Mac usage, as you’ve probably seen in your workplace, has risen exponentially in enterprises. According to a Jamf survey, 74 percent of those who previously used a PC for work experience fewer issues now that they use a Mac. Of course, Macs carry additional advantages as seen in the image below:
Just like you’ve been watching the rapid rise of Macs in enterprises, so have attackers—the ones wreaking havoc in enterprises through malware attacks.
Trend Micro recently discovered a malware strain developed for macOS machines; this malware masquerades as a legitimate trading app named Stockfolio, and has been stealing user information and uploading it on a third-party website.
This malware follows closely on the heels of four different malware strains targeting macOS in recent months.
- Malwarebytes discovered a cracked version of Ableton Live 10, which on installation unpacks a cryptominer that runs in the background via Linux emulation. This malware was dubbed the ‘BirdMiner‘.
- Intego discovered that Firefox’s zero-day vulnerability was used by attackers to unleash OSX/Netwire and OSX/Mokes. Both are backdoor malware strains capable of recording keystrokes, taking screenshots of infected systems, and allowing the attacker to spy on victims.
- Intego yet again discovered the OSX/CrescentCore trojan, another strain of macOS malware which masquerades as Adobe Flash Player and on installation infects the device. This trojan has been designed to be undetectable by antivirus solutions, difficult for malware analysts to examine, and equally difficult to reverse engineer. There also exists a second variant, which either installs a rogue piece of software named Advanced Mac Cleaner or installs a malicious Safari browser extension.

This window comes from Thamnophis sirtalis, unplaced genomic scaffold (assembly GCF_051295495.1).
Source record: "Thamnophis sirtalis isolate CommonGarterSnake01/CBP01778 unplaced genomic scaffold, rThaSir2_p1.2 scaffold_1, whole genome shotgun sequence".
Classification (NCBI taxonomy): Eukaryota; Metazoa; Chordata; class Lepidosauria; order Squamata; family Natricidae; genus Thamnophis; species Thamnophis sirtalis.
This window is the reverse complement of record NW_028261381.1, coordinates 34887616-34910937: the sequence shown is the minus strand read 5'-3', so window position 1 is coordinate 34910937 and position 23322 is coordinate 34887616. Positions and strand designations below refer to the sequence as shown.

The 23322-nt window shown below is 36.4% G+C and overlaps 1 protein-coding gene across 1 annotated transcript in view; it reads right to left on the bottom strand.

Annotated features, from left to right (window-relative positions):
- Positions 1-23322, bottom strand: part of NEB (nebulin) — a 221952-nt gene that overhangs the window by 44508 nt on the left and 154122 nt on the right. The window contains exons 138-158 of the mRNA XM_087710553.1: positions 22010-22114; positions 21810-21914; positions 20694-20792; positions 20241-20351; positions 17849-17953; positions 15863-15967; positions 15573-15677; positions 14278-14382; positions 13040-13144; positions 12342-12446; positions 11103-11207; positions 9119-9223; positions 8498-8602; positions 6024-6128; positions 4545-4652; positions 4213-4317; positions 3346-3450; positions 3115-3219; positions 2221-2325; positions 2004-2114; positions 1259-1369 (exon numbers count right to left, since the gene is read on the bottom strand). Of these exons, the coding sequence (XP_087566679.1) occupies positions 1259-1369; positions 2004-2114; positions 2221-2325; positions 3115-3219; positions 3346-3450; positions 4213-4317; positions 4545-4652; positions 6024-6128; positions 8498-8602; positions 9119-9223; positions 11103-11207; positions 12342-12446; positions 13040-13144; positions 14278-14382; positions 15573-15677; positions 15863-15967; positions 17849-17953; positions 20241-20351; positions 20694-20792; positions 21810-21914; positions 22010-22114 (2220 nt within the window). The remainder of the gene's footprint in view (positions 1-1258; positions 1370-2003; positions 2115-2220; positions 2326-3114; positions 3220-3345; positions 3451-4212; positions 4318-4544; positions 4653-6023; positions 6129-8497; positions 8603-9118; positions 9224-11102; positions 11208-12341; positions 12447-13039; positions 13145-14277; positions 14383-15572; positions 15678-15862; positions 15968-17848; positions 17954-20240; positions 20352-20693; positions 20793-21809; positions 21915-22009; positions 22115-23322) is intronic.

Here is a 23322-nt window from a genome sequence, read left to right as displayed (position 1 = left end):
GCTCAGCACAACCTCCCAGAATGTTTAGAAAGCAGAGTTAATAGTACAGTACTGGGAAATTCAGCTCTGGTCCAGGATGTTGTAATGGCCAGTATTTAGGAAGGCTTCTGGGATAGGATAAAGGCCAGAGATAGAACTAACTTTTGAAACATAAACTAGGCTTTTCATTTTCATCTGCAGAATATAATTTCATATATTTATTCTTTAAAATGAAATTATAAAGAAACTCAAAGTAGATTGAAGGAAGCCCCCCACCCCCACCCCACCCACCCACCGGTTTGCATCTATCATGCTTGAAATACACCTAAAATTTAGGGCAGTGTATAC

So what’s the solution?
The simplest way to prevent unapproved apps from being installed is by using Gatekeeper. As the name suggests, Gatekeeper ensures only apps available in the App Store and/or developed by trusted developers can be installed on macOS machines. As seen in the above examples, malware usually spreads via apps not available in the official App Store; restricting these installations can go a long way in preventing such attacks.
While configuring Gatekeeper helps in mitigating the spread of malware via apps, MDM solutions also provide two important policies that can secure the corporate data present on Macs. First is FileVault, which encrypts the data saved on Macs, ensuring zero chance of unauthorized access. FileVault’s on-the-fly encryption happens in the back end without affecting productivity.
The next important policy supported by MDM solutions is the firmware password. When this policy is configured, macOS machines can be booted up only using the default startup disk and not using any other internal or external disk, minimizing the chance of unauthorized access.
In addition to Gatekeeper, FileVault, and Firmware, MDM provides enterprises with umpteen security features for macOS machines.
If you’re looking for an MDM solution with extensive macOS management capabilities, look no further: start your fully functional, 30-day free trial of Mobile Device Manager Plus today.
The post Yet another malware attack: macOS now the target for security attacks appeared first on ManageEngine Blog.
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